Our Opinion: Speaking up on TMDs

April 25, 2001

The California Regional Water Quality Control Board has released a draft of its total maximum daily load regulations for silt and sedimentation in the Alamo River, and now the clock is running.

The release of that report means there is a limited time to view the draft and respond before the water quality control board votes on whether to finalize the TMDL regulations. That vote will be June 27.

We urge all interested Imperial Valley residents to review the draft and respond. The report calls for the Imperial Valley farmers to cut silt and sediment in the Alamo by 50 percent, from 400 to 200 milligrams per liter.

The report states such a reduction is necessary because the river has been designated as having "limited" water quality. According to the state, the sediment carries toxins and other elements that are dangerous to fish and wildlife that depend on the river and to people who eat fish from the river.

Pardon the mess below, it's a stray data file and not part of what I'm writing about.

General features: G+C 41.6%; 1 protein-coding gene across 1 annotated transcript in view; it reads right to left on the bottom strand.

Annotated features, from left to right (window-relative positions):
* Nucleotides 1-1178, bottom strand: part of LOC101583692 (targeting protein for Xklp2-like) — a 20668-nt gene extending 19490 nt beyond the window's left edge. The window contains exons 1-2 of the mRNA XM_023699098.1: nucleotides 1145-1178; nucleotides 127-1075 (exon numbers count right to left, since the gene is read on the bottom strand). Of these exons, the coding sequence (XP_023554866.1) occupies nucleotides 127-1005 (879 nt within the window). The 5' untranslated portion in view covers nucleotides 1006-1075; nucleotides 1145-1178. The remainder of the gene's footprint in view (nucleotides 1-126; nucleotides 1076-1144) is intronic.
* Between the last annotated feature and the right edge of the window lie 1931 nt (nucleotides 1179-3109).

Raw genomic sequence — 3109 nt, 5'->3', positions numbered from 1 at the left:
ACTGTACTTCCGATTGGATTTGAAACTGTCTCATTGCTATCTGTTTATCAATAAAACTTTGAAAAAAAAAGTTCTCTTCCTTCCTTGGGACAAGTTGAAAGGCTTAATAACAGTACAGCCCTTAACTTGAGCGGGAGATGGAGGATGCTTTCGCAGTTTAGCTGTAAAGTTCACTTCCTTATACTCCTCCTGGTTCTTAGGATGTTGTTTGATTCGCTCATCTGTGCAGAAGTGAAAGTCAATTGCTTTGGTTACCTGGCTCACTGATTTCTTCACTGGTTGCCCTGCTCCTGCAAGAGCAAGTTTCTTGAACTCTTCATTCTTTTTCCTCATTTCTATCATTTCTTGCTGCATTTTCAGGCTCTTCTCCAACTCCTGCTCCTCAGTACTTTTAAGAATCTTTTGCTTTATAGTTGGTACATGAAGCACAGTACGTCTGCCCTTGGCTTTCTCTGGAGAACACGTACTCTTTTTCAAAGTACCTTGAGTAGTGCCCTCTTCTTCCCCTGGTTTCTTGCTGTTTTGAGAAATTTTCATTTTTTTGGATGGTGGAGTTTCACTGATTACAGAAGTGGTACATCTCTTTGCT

There are a number of issues that must be considered in setting a TMDL regulation. The farming community has raised concerns that a TMDL that is too stringent could make it too expensive to farm in the Imperial Valley. What the TMDL means is farmers are going to have to cut the runoff from their farms into Imperial Irrigation District ag drains and ultimately the Alamo.

That will be a costly venture for farmers, who already are moving forward with voluntarily reductions on silt flowing off their farms. We agree with Lauren Grizzle, executive director of the Imperial County Farm Bureau, who said farmers should not have to fear a fine if they cannot bring about a 50-percent reduction in silt and sediment. We agree farmers should be credited for taking steps to reduce silt even if they fail to reach the 200 milligram mark.

The issue is not a matter for long-distance discussions. There is not a lot of time to react. If you want to have your voice heard, you have to respond to the board now. Comments will be accepted through June 12.

We are sure the local farming community and local leaders will respond. They understand this is a critical issue for the Imperial Valley. The state says the 200 milligram regulation represents a compromise. We question how much of a compromise it is.

The TMDL regulation is going to affect us for many years and the silt/sedimentation regulation is only one of several TMDL actions that could affect the Valley in years to come. We have to continue to be vocal to make certain state and federal officials consider our concerns. Copies of the draft can be viewed at most public libraries in the Imperial Valley and at this newspaper.

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